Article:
Here’s the thing: What does someone do if they buy any of those things? Wear Lennon’s glasses? Hit Zak’s cymbals with Keith’s sticks? What do you do with an itinerary or a letter?

Arguably, any and all of those things would be placed in a vitrine or otherwise behind glass. But are they intrinsically, visually interesting in and of themselves?

That is a guitar. That is a tambourine.

Certainly the ownership and use of those objects by famous people make them more valuable because those objects are related to those people. Since many of those people are dead, there will be no more of those things owned by them (their estates are another matter, but we’ll skip that path). Phil Spector isn’t writing any more letters to anyone. The song is over for Moon.

There was only one 2012 London Olympics so while Zak Starkey can or does own dozens of Zildjian cymbals, there will not be another set like that. McCartney, however, undoubtedly owns warehouses full of instruments, to perhaps that particular guitar doesn’t have the same what as the other objects. At some point, those instruments are going to be released. Will even a kazoo from the collection be somehow intrinsically more valuable than one that is on a shelf in someone’s basement right now even if the one in the McCartney collection never had his lips on it?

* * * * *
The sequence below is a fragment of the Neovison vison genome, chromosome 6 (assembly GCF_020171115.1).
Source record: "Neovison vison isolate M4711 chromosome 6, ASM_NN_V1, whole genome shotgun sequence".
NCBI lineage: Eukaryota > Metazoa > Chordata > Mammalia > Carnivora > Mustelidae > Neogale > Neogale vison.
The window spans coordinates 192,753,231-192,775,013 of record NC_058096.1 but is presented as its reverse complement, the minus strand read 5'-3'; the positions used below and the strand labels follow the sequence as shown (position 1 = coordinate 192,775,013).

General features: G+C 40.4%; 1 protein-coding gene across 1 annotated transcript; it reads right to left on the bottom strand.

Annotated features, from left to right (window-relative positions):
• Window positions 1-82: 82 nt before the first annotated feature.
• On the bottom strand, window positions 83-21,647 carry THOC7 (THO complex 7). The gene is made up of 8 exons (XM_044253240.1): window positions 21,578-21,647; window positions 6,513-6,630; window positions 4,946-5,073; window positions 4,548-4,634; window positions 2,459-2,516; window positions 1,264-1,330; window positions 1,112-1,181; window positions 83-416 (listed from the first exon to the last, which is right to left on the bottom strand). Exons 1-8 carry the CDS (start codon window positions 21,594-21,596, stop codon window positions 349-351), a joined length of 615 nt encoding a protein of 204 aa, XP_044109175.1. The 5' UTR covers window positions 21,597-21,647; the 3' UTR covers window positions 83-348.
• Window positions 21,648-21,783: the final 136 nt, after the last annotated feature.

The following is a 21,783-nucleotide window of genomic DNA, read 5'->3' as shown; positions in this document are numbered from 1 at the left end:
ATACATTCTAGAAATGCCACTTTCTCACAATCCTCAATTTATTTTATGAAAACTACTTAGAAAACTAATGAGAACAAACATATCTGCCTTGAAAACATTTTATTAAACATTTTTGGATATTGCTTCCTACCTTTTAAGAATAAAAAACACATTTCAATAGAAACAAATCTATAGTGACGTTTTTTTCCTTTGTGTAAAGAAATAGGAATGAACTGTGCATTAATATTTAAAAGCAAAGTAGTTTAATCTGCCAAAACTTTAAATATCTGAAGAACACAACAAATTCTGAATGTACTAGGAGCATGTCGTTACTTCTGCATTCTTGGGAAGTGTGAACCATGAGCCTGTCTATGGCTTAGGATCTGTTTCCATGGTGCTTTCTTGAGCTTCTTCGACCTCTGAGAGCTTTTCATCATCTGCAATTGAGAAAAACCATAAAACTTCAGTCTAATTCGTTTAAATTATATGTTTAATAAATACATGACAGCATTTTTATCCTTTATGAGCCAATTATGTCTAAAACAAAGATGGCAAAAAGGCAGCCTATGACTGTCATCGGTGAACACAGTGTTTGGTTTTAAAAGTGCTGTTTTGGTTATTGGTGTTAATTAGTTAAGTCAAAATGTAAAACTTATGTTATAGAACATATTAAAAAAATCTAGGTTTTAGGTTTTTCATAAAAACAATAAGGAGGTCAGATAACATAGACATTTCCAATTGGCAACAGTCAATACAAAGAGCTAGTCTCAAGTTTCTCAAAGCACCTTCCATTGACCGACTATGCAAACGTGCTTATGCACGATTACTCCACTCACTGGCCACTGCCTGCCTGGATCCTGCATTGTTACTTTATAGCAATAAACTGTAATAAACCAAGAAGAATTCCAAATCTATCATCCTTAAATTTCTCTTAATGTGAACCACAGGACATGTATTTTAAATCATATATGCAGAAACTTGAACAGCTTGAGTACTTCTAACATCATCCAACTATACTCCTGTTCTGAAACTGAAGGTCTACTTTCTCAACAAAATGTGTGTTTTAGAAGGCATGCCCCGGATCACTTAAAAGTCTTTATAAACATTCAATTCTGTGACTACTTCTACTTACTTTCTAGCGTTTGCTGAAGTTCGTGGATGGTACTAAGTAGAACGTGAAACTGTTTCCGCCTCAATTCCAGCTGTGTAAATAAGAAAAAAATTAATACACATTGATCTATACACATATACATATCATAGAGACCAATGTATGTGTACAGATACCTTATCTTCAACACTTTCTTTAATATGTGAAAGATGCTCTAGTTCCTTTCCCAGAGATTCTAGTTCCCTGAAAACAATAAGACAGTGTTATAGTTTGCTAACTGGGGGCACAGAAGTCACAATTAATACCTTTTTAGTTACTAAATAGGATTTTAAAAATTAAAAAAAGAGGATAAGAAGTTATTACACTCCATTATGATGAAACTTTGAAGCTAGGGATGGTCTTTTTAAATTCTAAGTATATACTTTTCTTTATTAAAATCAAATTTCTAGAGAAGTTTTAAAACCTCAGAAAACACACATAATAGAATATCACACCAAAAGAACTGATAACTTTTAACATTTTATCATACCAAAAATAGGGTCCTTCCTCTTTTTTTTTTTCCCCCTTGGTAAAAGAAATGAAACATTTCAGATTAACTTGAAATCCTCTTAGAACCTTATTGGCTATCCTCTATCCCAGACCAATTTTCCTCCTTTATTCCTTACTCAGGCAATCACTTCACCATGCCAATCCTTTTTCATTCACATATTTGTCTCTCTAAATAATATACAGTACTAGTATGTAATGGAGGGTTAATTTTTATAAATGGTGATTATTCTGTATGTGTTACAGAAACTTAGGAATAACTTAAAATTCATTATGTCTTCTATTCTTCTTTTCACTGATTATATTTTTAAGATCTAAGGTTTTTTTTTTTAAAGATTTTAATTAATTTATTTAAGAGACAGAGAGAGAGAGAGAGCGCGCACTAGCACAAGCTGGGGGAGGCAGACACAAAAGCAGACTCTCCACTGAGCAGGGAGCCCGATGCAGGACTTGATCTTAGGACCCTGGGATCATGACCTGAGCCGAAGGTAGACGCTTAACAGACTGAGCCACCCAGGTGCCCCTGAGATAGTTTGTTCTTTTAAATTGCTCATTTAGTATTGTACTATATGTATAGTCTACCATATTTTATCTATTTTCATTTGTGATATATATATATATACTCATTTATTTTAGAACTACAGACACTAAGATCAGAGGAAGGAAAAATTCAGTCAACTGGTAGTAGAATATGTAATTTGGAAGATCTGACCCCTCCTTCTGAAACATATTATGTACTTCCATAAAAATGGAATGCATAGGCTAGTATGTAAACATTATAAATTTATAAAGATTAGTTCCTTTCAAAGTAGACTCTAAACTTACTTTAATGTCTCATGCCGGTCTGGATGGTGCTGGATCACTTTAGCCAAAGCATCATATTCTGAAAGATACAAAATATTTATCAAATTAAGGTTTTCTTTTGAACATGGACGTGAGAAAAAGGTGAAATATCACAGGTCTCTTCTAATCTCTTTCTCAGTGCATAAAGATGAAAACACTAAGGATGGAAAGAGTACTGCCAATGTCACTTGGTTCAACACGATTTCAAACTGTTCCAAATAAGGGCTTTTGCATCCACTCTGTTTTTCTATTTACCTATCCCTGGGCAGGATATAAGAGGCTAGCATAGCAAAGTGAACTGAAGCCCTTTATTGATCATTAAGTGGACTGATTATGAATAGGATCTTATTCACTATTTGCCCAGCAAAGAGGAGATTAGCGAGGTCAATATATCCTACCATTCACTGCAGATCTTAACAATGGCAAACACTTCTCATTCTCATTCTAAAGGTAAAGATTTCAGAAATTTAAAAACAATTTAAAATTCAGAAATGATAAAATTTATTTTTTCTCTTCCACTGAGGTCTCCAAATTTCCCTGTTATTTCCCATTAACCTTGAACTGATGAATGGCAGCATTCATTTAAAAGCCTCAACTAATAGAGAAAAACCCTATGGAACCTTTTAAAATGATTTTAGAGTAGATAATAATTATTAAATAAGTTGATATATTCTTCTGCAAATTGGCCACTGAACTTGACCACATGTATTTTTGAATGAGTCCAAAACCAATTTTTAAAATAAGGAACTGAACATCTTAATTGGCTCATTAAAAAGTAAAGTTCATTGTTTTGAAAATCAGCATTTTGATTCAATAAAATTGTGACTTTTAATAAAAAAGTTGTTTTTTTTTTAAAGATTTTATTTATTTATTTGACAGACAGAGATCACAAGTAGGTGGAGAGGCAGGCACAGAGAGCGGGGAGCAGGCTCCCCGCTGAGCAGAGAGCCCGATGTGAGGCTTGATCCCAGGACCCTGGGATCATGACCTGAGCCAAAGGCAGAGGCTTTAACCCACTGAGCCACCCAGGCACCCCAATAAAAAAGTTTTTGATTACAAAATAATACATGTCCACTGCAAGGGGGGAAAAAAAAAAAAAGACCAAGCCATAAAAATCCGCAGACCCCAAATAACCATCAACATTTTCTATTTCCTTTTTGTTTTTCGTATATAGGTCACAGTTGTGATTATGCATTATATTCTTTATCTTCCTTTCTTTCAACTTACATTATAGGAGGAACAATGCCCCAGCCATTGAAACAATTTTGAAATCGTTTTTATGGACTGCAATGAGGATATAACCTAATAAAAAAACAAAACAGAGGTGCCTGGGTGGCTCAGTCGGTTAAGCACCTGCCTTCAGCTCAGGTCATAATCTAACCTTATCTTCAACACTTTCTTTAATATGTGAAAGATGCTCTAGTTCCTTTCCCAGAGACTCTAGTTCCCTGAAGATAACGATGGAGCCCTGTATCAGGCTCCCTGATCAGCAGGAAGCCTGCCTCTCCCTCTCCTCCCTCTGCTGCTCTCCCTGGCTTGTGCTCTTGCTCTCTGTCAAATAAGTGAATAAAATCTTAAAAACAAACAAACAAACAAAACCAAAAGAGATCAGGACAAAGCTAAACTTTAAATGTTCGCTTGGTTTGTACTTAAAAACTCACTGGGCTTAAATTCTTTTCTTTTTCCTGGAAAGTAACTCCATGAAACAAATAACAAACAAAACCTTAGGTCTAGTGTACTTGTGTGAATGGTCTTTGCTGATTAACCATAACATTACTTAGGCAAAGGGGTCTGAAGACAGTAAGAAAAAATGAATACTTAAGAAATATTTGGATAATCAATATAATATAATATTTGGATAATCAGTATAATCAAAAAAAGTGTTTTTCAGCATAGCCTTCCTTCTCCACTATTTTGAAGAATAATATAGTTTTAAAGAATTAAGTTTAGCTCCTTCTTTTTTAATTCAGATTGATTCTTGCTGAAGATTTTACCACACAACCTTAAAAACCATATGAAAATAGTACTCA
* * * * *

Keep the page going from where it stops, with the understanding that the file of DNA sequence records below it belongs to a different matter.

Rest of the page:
The real question is what is the what that causes the difference? What makes any of those things valuable? Arguably it all comes down to the original ownership of the object: would the itinerary be anything more than a, perhaps, interesting document were it not that it is associated with the guy who was fired from the Beatles before they were on that tour? Does the bathos make it somehow more valuable?

But where does the value come from?

Let’s say there was a 50 pence coin found in John Entwistle’s pocket after he died. It is precisely like millions of other 50 p coins produced by the Royal Mint. But it is verified that the Ox had it in his pocket. He owned it. Would that coin be more valuable than the coin that someone is receiving in change at this very moment at a Tesco? Or would it be 50 p?

Certainly I understand that people collect things that are special to them in some way. All of those auctioned objects are one of a kind.

But I think about the Fillmore posters that have gone through many printings. And it seems to me that what can be readily seen on the surfaces of those posters, the art, has a visual interest and value that transcends its material existence.

In 1919 Marcel Duchamp created a work of art titled 50 cc of Paris Air. It is a glass ampoule he picked up at a pharmacy that was filled with air from the place Duchamp was living at the time.

In 1949 the ampoule was broken. The air escaped. The ampoule was fixed and Duchamp presented what he termed a replica to the Philadelphia Museum of Art, where it is a valuable part of the Duchamp collection.

Is there Paris air in there? Does it matter?

Is it the who rather than the what that gives any of these things the extra value?